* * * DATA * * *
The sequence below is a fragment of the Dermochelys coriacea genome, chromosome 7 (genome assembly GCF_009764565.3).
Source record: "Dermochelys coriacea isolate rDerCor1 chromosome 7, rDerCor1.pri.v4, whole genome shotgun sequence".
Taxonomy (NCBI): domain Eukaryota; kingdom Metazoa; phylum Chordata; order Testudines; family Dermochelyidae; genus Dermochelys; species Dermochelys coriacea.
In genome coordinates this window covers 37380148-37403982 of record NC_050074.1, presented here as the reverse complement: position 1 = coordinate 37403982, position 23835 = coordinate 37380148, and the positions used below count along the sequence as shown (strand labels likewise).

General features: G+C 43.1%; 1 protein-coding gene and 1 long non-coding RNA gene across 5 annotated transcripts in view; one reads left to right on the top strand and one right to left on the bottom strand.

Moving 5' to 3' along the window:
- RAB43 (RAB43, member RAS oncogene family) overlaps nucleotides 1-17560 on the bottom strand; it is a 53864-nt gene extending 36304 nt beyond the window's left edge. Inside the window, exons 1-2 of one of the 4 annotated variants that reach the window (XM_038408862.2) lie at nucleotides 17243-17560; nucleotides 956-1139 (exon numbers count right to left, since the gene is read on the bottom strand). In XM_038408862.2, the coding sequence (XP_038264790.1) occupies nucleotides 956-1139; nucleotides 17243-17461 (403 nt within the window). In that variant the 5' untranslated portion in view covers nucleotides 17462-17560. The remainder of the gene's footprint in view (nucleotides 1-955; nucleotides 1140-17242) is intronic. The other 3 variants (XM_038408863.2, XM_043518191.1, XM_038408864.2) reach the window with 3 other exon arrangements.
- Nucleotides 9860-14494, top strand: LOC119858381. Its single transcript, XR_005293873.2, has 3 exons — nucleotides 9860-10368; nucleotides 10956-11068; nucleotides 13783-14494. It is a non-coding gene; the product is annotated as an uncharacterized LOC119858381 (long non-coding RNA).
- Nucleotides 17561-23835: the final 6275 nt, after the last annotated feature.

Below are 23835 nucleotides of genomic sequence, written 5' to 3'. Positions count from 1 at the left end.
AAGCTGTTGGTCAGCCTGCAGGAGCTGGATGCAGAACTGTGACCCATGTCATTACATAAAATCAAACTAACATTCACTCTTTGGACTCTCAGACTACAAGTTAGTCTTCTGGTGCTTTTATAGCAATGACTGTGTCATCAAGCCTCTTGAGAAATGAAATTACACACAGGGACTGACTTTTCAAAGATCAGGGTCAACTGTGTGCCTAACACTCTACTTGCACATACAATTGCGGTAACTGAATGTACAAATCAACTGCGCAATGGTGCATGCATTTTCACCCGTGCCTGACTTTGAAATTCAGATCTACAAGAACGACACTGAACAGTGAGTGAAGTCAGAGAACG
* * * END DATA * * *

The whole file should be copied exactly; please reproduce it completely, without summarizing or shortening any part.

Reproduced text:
The sequence below is a fragment of the Dermochelys coriacea genome, chromosome 7 (genome assembly GCF_009764565.3).
Source record: "Dermochelys coriacea isolate rDerCor1 chromosome 7, rDerCor1.pri.v4, whole genome shotgun sequence".
Taxonomy (NCBI): domain Eukaryota; kingdom Metazoa; phylum Chordata; order Testudines; family Dermochelyidae; genus Dermochelys; species Dermochelys coriacea.
In genome coordinates this window covers 37380148-37403982 of record NC_050074.1, presented here as the reverse complement: position 1 = coordinate 37403982, position 23835 = coordinate 37380148, and the positions used below count along the sequence as shown (strand labels likewise).

General features: G+C 43.1%; 1 protein-coding gene and 1 long non-coding RNA gene across 5 annotated transcripts in view; one reads left to right on the top strand and one right to left on the bottom strand.

Moving 5' to 3' along the window:
- RAB43 (RAB43, member RAS oncogene family) overlaps nucleotides 1-17560 on the bottom strand; it is a 53864-nt gene extending 36304 nt beyond the window's left edge. Inside the window, exons 1-2 of one of the 4 annotated variants that reach the window (XM_038408862.2) lie at nucleotides 17243-17560; nucleotides 956-1139 (exon numbers count right to left, since the gene is read on the bottom strand). In XM_038408862.2, the coding sequence (XP_038264790.1) occupies nucleotides 956-1139; nucleotides 17243-17461 (403 nt within the window). In that variant the 5' untranslated portion in view covers nucleotides 17462-17560. The remainder of the gene's footprint in view (nucleotides 1-955; nucleotides 1140-17242) is intronic. The other 3 variants (XM_038408863.2, XM_043518191.1, XM_038408864.2) reach the window with 3 other exon arrangements.
- Nucleotides 9860-14494, top strand: LOC119858381. Its single transcript, XR_005293873.2, has 3 exons — nucleotides 9860-10368; nucleotides 10956-11068; nucleotides 13783-14494. It is a non-coding gene; the product is annotated as an uncharacterized LOC119858381 (long non-coding RNA).
- Nucleotides 17561-23835: the final 6275 nt, after the last annotated feature.

Below are 23835 nucleotides of genomic sequence, written 5' to 3'. Positions count from 1 at the left end.
AAGCTGTTGGTCAGCCTGCAGGAGCTGGATGCAGAACTGTGACCCATGTCATTACATAAAATCAAACTAACATTCACTCTTTGGACTCTCAGACTACAAGTTAGTCTTCTGGTGCTTTTATAGCAATGACTGTGTCATCAAGCCTCTTGAGAAATGAAATTACACACAGGGACTGACTTTTCAAAGATCAGGGTCAACTGTGTGCCTAACACTCTACTTGCACATACAATTGCGGTAACTGAATGTACAAATCAACTGCGCAATGGTGCATGCATTTTCACCCGTGCCTGACTTTGAAATTCAGATCTACAAGAACGACACTGAACAGTGAGTGAAGTCAGAGAACG